The March wholesale price inflation (WPI) data made unpleasant reading, particularly for the Reserve Bank of India (RBI). Inflation jumped up to 9%—a full percentage point above RBI’s most recent forecast made less than a month earlier.
Moreover, the March data likely to have understated the real inflation rate. Initial estimates of WPI continue to experience serial upward revision with January’s provisional estimate of 8.2% pushed up to 9.3%. With upward revisions over the last 12 months averaging 0.7% per month, March’s true inflation rate could be close to 10%.
Upward revisions in turn appear a function of poor response rates. Despite laudable government attempts to revamp and improve the data, only some 40% of the data is still being reported each month, leading to persistent underestimation of inflationary momentum.
What is driving India’s accelerating inflation? Stepped up rates of food inflation, reflecting the structural pressure on protein prices from rising incomes and shifting diets, have clearly been the key source of higher average inflation in recent years. Despite last year’s normal monsoon, food price inflation has not retreated as expected from 2009 surge, proving sticky around 6% to 7%.
With this year’s monsoon expected to be normal, food inflation is likely to run around these levels for the time being, perhaps receding a little later in the year. A worse-than-expected monsoon, however, could yet see food inflation spike back into double-digit territory. Ultimately, supply-side measures, in particular improved infrastructure and irrigation, are key to food inflation falling back below 5% on a sustained basis.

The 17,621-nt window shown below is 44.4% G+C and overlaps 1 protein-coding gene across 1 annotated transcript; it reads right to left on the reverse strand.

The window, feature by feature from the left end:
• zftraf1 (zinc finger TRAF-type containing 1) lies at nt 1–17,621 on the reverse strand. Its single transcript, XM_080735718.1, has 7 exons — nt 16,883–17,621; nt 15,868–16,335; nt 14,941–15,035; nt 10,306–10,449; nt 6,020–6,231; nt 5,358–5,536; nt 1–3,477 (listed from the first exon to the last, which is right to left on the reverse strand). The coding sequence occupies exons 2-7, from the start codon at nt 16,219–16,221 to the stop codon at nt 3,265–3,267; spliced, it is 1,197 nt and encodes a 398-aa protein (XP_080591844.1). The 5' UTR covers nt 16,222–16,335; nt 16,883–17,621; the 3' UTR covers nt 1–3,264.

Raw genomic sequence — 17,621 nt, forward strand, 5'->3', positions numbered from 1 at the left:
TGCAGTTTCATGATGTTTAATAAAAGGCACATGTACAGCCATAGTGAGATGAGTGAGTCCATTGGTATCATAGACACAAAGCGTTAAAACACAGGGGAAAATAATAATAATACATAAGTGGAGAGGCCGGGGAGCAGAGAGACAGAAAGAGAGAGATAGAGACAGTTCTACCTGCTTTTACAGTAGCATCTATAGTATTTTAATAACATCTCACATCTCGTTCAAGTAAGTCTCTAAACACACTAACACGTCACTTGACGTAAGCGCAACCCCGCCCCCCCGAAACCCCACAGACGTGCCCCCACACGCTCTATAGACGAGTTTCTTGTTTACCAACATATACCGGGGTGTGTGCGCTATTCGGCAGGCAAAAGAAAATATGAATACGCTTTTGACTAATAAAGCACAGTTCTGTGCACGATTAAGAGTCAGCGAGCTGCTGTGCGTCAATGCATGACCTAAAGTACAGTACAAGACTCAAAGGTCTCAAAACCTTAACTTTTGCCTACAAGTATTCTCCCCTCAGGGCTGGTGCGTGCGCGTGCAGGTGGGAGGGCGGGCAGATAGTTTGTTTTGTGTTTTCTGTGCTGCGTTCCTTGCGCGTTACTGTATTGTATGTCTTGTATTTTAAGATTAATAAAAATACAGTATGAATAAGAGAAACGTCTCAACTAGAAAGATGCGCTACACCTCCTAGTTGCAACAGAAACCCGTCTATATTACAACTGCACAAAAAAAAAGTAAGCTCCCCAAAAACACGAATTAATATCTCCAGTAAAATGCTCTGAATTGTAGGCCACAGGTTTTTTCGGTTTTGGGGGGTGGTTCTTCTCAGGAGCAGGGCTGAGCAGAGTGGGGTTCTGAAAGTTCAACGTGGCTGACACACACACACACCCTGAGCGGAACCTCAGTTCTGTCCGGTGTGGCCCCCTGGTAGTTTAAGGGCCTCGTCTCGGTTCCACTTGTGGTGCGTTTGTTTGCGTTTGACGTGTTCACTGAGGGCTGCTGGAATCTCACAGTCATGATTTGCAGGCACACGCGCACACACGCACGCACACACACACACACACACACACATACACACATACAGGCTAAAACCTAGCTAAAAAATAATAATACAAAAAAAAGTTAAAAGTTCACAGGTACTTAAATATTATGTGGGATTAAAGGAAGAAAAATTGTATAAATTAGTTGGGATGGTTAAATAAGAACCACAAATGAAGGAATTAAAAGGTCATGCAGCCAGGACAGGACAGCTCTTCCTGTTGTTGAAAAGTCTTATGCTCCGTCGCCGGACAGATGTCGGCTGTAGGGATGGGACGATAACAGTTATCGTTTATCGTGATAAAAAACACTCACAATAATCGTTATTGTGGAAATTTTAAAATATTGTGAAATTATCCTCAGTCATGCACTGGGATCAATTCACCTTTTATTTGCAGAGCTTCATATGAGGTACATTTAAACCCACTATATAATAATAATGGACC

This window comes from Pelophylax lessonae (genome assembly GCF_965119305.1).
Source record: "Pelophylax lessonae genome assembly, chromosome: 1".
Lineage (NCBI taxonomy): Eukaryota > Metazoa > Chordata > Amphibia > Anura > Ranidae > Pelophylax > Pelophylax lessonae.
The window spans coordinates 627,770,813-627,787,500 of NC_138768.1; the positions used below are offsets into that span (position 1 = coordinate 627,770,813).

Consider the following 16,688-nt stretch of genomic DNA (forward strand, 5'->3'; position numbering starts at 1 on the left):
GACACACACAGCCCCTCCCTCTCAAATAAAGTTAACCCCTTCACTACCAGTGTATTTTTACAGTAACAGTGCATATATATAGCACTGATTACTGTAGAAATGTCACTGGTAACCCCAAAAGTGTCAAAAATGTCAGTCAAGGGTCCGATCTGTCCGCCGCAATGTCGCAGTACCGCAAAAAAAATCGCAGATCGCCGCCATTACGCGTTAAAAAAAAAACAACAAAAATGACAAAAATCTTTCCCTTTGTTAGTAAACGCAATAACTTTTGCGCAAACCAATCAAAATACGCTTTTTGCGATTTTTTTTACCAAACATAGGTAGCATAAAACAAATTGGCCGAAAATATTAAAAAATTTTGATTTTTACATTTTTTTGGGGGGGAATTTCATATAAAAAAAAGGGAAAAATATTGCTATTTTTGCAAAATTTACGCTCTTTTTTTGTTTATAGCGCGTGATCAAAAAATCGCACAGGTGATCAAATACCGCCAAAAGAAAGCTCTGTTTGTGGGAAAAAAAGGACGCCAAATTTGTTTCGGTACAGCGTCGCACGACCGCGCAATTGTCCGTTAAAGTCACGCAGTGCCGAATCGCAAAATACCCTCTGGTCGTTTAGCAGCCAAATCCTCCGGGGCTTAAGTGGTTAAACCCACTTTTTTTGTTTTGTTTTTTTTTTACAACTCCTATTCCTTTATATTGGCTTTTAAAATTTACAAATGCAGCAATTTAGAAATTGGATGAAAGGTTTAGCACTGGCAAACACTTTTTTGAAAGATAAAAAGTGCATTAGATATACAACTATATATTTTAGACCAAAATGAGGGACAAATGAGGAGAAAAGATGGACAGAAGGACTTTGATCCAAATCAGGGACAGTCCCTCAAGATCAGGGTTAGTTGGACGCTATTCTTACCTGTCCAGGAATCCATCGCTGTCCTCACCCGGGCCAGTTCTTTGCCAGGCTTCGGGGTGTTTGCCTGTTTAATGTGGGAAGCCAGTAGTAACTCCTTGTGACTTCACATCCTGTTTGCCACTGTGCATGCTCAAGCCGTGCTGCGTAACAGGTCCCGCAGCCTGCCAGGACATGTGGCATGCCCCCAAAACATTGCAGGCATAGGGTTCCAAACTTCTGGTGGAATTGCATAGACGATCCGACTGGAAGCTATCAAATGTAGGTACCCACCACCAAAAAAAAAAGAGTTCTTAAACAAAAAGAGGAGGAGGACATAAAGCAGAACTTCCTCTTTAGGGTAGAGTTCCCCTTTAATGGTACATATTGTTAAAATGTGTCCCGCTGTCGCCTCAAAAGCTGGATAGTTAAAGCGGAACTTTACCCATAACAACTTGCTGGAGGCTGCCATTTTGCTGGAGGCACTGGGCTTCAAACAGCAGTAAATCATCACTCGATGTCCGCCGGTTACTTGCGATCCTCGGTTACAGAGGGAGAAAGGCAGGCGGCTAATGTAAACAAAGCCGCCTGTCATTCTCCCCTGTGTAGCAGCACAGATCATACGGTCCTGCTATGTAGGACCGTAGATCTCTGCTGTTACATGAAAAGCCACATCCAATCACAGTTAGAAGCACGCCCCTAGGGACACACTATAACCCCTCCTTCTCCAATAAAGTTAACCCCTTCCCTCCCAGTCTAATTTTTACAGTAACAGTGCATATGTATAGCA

Energy, particularly oil prices, is also inevitably a key driver of inflation. Coal, not oil, prices have actually led the inflationary push from energy prices so far this year but the rise in crude oil prices and the prospect of more, not less, unrest in the Middle East is a clear upside inflation risk for India’s heavily oil-dependent economy. But inflation’s quickening pulse is not primarily a food, or even an energy price, story.
More ominously, it is a broad-based, demand-push core phenomenon as the economy bumps up against its speed limits and inflation expectations drift higher. Our two bespoke measures of underlying inflationary pressure—a US-style, ex-food and energy measure and a more complicated trimmed-mean gauge, which chops out the biggest price swings—suggest broad-based and accelerating manufacturing inflationary pressure. Both show inflation running at annualized rates in excess of 10% over the last six months.
While RBI’s reluctance to tighten monetary policy more rapidly to offset structurally faster rates of food inflation has been understandable, its failure to act more decisively in the face of accelerating demand-pull inflationary pressure is more concerning. Private sector inflation forecasts, including our own, are being marked steadily higher as inflation continues to disappoint.
Rising inflation expectations now threaten an additional ratchet effect to the inflation process. And with scant evidence of the economy losing any momentum with the latest manufacturing surveys robust and credit growth solid, demand push pressures are likely to build further in the short term.
The time for RBI to abandon its so far calibrated approach to policy tightening and push policy more decisively into restrictive territory has therefore now arrived. A 50 basis points rate rise at next week’s annual policy review would signal recognition of the seriousness of the inflationary threat and crucially help stabilize wobbling inflation expectations. One basis point is one-hundredth of a percentage point.
Critics will no doubt argue that such a move takes unnecessary risks with growth, but more today should mean less tomorrow, particularly if the upside risks to inflation from the weather and oil, do indeed crystallize. For central banks, a stitch in time frequently does save nine.
Richard Iley is the chief Asia economist at BNP Paribas .
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